An oasis within the city: ‘The Windmill Project’ 

Allison Speir

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Tucked up a winding trail, a stone’s throw from the commercial bustle of North Nevada Avenue, something magical is happening. You’re almost certain to giggle and jump like a happy child when you round the bend and discover an art installation called the “Windmill Project.” 

     The project is a mini-forest of kinetic sculptures “planted” in October of last year by Colorado artist Patrick Marold, with the help of UCCS students and faculty. 

     Marold is based out of Nederland, Colorado, near Boulder.  

     Daisy McGowan, director of the UCCS Galleries of Contemporary Art (GOCA), explained that there are 2,000 eight foot tall poles that are stuck in the ground about two feet. Each one has what is called an anemometer at the top which generates an LED downlight. 

     “The Windmill Project” is part of GOCA’s Art WithOut Limits program and is tied to “The Space(s) Between” — a joint project with University of Denver’s art gallery — according to McGowan. 

     She said that in the past, “The Windmill Project” has also graced fields in Vail, Colorado, Vermont and even Iceland.  

     McGowan explained that Marold’s vision behind this project was to show the way the wind moves across the landscape.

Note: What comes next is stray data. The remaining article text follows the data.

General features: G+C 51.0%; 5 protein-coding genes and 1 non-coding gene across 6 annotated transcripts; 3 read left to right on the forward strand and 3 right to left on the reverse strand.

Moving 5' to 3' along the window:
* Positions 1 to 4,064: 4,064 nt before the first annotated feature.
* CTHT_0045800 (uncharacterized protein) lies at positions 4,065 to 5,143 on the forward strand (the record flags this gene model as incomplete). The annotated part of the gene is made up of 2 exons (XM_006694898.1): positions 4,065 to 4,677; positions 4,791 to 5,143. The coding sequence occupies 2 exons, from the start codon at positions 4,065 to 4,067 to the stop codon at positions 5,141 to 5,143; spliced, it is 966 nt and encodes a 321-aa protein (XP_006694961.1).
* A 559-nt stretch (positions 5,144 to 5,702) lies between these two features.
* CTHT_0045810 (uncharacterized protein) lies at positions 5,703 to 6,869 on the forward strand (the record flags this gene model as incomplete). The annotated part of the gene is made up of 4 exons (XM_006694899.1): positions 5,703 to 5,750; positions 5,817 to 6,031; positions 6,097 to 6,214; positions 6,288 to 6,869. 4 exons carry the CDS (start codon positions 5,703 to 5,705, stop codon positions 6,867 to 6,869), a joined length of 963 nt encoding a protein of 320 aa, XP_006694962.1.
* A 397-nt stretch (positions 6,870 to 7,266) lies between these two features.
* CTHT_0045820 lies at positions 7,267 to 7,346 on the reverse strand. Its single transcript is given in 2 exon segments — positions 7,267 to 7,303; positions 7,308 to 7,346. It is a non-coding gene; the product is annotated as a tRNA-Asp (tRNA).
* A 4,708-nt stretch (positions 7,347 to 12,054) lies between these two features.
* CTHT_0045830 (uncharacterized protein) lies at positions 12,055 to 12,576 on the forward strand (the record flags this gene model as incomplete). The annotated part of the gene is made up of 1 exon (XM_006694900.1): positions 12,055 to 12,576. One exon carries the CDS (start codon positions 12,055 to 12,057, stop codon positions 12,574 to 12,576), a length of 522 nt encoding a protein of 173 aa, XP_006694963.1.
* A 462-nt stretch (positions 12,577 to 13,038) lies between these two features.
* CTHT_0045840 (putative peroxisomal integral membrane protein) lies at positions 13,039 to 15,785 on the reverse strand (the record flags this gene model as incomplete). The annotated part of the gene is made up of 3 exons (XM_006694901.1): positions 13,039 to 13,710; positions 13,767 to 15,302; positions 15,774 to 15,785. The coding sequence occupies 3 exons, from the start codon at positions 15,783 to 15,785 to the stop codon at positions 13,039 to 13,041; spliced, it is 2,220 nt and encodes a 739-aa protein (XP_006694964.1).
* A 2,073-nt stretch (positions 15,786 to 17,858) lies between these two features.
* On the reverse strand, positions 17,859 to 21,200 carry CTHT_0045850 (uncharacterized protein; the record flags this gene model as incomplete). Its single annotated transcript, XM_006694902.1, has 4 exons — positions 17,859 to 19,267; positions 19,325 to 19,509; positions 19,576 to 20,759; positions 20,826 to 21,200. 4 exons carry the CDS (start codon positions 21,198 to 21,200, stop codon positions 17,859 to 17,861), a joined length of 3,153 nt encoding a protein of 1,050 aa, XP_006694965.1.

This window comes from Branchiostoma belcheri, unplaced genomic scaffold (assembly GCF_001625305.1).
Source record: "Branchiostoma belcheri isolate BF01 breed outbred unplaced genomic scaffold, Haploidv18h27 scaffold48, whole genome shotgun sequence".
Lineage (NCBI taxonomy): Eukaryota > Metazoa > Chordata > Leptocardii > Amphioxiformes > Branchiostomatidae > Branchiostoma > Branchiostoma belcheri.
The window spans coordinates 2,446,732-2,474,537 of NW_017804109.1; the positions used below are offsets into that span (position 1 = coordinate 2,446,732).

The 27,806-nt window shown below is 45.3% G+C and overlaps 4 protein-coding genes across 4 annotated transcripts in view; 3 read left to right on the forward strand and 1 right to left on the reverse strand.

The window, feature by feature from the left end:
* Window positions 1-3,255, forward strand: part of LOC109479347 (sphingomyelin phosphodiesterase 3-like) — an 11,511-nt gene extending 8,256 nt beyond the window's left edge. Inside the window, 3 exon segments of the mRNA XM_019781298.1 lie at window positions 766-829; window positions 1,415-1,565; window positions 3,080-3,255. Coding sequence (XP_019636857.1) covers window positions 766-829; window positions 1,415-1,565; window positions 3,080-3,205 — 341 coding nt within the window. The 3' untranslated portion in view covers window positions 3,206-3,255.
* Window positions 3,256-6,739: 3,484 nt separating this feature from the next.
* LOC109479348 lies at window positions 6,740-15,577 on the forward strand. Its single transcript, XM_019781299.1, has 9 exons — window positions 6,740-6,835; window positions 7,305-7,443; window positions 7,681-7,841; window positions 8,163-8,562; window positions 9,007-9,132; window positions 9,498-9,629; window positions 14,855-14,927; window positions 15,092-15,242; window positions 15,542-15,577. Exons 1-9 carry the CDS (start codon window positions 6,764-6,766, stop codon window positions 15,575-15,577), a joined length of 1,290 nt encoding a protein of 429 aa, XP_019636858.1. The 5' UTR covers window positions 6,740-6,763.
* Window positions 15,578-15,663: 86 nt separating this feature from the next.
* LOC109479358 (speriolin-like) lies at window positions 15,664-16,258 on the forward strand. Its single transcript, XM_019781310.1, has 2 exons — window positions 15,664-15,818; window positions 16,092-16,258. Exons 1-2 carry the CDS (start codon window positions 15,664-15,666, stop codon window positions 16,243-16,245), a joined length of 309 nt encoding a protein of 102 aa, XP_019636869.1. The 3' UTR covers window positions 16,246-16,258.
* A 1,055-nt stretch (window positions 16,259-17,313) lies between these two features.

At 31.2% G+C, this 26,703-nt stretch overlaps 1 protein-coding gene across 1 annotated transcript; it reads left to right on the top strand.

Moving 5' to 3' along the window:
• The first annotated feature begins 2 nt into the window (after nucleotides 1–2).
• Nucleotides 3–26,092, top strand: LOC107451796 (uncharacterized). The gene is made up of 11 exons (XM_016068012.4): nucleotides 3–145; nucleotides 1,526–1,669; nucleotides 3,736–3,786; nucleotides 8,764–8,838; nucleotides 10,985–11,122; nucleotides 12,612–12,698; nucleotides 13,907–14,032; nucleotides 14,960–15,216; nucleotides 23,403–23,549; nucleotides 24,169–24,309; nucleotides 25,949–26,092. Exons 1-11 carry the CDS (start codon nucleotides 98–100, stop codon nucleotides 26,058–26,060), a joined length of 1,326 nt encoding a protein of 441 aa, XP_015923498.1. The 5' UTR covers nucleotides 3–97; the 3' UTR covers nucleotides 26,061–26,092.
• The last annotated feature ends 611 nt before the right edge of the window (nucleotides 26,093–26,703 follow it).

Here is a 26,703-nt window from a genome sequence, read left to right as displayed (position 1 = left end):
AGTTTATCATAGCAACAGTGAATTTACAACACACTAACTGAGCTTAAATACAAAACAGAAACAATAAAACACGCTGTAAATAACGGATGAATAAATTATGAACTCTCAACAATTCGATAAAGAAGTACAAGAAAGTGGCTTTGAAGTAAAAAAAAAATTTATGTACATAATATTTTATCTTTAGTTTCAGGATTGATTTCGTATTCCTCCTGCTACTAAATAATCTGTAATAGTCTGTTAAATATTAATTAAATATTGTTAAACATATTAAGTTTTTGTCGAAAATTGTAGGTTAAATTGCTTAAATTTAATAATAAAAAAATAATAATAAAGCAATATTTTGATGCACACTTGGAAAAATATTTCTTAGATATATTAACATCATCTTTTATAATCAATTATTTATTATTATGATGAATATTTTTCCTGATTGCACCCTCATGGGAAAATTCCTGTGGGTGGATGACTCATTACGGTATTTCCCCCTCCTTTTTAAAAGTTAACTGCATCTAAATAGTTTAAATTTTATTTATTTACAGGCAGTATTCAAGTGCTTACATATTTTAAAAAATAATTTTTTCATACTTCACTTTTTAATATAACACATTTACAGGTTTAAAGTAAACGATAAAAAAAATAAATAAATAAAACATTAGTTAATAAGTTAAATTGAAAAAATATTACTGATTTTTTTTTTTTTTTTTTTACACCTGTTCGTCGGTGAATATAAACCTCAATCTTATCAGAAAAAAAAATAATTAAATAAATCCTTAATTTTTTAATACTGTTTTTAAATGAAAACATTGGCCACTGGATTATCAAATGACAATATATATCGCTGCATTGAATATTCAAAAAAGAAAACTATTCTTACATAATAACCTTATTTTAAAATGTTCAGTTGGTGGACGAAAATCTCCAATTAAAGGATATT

She said that “when it gets windy all of the windmills shimmer,” because they are activated by the wind. 

The Windmill Project during the daytime.
Photo by Lauren Rock.

     Many of Marold’s projects experiment with renewable energy, with the goal of creating a strong relationship between his audiences and surrounding nature. 

     My family and I visited the site on a recent chilly evening, and soon after we started up the trail, we could see the glow of lights in the distance. As we reached a clearing, our jaws dropped at the beauty and simplicity of the windmills. As the cool wind passed through, the tops spun, bathing us in soft, wind-powered light.   

     The windmills were lined up in rows on both sides of the trail. We ran through the rows with our arms out laughing like school kids in an enchanted forest.  

     Behind the “wind forest” was another trail that wound up a steep hill. We climbed to the top and looked out over the entire installation. Cars were zooming along North Nevada Avenue and the snowcapped mountains glowed in the background. From underneath the windmills to the hill overlooking the city, this exhibit gives you a new perspective on the environment around you. It’s a simple, yet magical, oasis within the city.  

     “The Windmill Project” is close to campus, and a short hike provides a beautiful, peaceful experience. Make sure to plan your visit soon, before the project is removed in October 2021. Windy or calm, during the daytime or at night, you will certainly be blown away by “The Windmill Project.” 

The Windmill Project at nighttime.
Photo by Zach Robbins.

     This project is right by Pulpit Rock, across the street from the Trader Joe’s on Nevada Avenue. If you park in the parking lot by North Campus Heights, just north of the Ent Center for the Arts, and head east, you will reach the trailhead. Then you will take a quick hike up a trail — just follow the signs.  

     The parking lot address for “The Windmill Project” is 760 North Campus Heights, Colorado Springs, CO 80918. Tickets are not required for this exhibit; it is completely free and open to the public. 

     For more information or to plan your visit, see this link